So, when I read Dune I realised that I hated the idea of some vast space empire built on heredity. I mean, Star Wars has an empire but we know it was because of Senator Palpatine.
This book's central government is a vast space empire, with a royal imperial family, that has other aristocrats afforded superior status and all that stuff. Like some idealised version of the Russian Empire or something. Also, everyone else seems cool with it (who are characters in the story and not just people on other planets). It's all a bit dumb.
But that's not the worst bit. That's the fact that it's also a massive patriarchy. The one female character (who isn't an alien) does something audacious...she wants to have a career and not get married right away. GASP. She's generally quite cool, headstrong, opinionated and intelligent (and also survives a prison camp). However, she's basically married away (luckily to the person she wants to marry) and while she is a bit indignant about this, this is what her husband to be says about the entire situation:
Too right. Then New Scotland, where you were practically the highest rank around. You enjoyed that, didn't you? The few people above you weren't interested in making you do anything. And on to Mote Prime, doing exactly what you wanted to do in life. You were out from under for a long time. Now you're back in the box. P. 441.
There's also the delightful exchange between Sally and her alien counterpart talking about birth control. This book was written in 1974. 13 years after the pill was legalised. Yet, Sallys says this:
"But a proper woman doesn't use them [birth control]. P. 247.
Omg. Fuck off patriarchy. Utter failure when it comes to the test.
Sally, the main character, often rails against the injustice and discrimination against women in the Empire, but at the same time she's an aristocrat so goes along with it. It kinds of makes the rebellious pose a bit...hollow. Oh, she also happens to be one of the richest people in the Empire, so she's allowed to do all this stuff, whereas everyone else can just go get fucked.
There were other things that were super grating (you know, aside from the tacit approval of a space-wide patriarchy in over 200 planets.) You know how when angry, you'd say someting like "screw that!" In this charming book, the phrase is instead "rape that!" What the fuck is that about! It was so jarring and it happens several times throughough the book. So not needed, so unbelievably insensitive and stupid.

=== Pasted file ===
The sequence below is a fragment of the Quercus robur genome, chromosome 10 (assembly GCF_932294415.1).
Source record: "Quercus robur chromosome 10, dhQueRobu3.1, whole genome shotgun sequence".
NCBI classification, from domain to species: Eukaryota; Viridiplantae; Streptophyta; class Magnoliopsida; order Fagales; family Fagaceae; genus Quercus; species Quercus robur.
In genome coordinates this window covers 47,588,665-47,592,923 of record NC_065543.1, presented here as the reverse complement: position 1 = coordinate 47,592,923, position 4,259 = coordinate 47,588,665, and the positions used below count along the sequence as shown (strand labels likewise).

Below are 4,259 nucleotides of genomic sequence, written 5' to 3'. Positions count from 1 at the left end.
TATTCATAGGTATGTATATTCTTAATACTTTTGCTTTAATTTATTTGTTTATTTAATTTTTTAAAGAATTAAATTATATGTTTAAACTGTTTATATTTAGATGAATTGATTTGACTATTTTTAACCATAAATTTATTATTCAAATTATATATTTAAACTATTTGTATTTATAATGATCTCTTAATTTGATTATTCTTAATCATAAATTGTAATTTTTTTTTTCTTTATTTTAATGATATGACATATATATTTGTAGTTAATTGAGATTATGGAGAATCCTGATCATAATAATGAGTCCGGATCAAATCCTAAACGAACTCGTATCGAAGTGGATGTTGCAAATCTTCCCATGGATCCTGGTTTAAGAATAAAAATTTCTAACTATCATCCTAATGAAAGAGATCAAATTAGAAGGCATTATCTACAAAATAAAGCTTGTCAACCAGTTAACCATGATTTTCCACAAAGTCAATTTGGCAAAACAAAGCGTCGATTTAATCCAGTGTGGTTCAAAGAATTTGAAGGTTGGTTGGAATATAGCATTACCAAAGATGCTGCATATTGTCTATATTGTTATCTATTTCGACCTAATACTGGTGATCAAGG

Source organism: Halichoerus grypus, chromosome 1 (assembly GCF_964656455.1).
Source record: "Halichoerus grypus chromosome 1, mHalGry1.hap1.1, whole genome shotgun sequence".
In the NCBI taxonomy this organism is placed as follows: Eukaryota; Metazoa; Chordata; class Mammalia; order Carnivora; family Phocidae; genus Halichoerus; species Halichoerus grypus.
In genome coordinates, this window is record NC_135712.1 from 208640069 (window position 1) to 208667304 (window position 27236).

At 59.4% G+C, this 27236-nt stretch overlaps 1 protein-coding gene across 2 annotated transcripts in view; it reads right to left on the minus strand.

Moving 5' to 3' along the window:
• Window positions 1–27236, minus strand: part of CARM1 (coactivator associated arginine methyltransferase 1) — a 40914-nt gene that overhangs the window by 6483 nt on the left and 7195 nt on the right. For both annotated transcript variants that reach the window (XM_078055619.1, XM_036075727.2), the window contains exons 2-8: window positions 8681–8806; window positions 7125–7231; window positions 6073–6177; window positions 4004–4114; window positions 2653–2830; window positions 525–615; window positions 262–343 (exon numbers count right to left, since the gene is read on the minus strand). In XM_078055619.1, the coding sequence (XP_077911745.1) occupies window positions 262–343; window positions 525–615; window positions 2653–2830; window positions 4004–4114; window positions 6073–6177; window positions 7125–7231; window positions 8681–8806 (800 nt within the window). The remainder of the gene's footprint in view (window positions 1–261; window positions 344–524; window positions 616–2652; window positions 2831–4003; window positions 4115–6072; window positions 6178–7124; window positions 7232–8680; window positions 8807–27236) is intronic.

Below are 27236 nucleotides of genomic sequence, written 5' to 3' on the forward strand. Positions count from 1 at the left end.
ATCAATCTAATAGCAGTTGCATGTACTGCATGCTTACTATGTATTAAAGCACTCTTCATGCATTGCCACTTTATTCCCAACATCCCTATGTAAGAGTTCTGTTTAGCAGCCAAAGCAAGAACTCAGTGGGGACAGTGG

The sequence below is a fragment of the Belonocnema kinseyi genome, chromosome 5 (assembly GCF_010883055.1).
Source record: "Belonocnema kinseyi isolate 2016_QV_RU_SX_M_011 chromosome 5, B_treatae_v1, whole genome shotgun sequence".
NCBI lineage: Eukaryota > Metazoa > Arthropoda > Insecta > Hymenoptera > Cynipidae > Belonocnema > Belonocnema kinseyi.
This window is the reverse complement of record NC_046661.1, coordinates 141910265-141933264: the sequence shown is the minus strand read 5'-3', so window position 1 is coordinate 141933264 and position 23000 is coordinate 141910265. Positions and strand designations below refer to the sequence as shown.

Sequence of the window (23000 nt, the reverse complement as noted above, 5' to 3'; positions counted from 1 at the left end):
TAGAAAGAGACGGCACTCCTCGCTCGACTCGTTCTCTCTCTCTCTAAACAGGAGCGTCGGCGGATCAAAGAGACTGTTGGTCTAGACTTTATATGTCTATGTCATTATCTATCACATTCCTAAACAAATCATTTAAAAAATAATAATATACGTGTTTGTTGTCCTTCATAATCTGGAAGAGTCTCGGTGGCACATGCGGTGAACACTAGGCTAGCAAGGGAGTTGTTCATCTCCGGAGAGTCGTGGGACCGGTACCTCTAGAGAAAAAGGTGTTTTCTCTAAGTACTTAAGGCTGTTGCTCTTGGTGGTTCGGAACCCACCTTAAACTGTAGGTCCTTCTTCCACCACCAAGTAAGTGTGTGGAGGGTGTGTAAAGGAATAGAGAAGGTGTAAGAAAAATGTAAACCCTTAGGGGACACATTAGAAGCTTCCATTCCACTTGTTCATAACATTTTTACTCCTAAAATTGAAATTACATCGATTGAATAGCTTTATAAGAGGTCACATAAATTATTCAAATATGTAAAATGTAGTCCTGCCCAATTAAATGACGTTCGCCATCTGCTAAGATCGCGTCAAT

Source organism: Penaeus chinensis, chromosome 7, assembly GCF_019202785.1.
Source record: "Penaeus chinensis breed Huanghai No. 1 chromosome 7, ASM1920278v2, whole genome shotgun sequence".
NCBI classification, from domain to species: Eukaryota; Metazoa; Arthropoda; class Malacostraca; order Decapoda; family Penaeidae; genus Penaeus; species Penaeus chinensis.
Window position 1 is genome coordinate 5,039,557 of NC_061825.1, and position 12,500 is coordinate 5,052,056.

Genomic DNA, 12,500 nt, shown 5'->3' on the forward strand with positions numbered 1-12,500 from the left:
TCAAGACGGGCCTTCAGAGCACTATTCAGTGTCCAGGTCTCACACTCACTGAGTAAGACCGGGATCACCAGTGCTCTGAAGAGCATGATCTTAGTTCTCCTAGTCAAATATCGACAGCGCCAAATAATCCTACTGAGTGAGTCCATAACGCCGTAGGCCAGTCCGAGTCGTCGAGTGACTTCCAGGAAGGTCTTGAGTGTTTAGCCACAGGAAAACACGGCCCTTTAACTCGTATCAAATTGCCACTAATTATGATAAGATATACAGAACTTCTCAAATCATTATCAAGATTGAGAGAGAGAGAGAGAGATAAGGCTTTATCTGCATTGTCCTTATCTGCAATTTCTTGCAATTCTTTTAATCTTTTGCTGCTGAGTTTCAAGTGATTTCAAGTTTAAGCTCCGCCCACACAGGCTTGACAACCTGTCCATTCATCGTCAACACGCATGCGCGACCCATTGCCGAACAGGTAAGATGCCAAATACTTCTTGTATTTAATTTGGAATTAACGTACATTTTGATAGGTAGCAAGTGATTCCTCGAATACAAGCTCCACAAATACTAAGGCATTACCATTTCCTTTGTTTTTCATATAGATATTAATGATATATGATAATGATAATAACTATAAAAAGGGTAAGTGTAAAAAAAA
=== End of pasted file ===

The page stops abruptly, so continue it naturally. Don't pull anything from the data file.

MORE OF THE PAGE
Also, the central conceit of the booked bothered me to no end. The general plot is that an alien probe arrives in the star system, the navy is sent out to investigate it, they meet the aliens and learn about each other. The aliens are in another star system and don't have the technology to move out of it but humanity does.
However, what becomes apparent about 3/4s through, is that the Moties (what the aliens are called) breed at incredible rates and have periodic collapses in their civilisation because of over population. Yet, they're incredibly advanced. They can create technological marvels and it's all super amazing. Yet, birth control is a bit too hard. Instead, the entire civilisation is just going to collapse, rebuild, collapse, rebuild, collapse rebuild...fuck off.
Basically, this book was terrible. Really terrible. It feels like it's basically going "hey look, patriarchy and institutionalised priviledge is the best way to run society." And it's hard to get away from when it's emphasised all the time. Not only that, it's just terrible from a story writing point of view. EVERYONE IS AN IDIOT. The entire ship full of marines were all negligent in their duties which leads to them having to BLOW UP THEIR BATTLECRUISER. And everyone's so trusting and ugggghhh. Everyone's is just an idiot and it takes far too many (probably 200 pages) for them to finally stop being idiots.
I give this a 0/5 stars. It's terrible! Down with the patriarchy! Down with bad story telling! Down with 550 pages of bad story writing and patriarchy!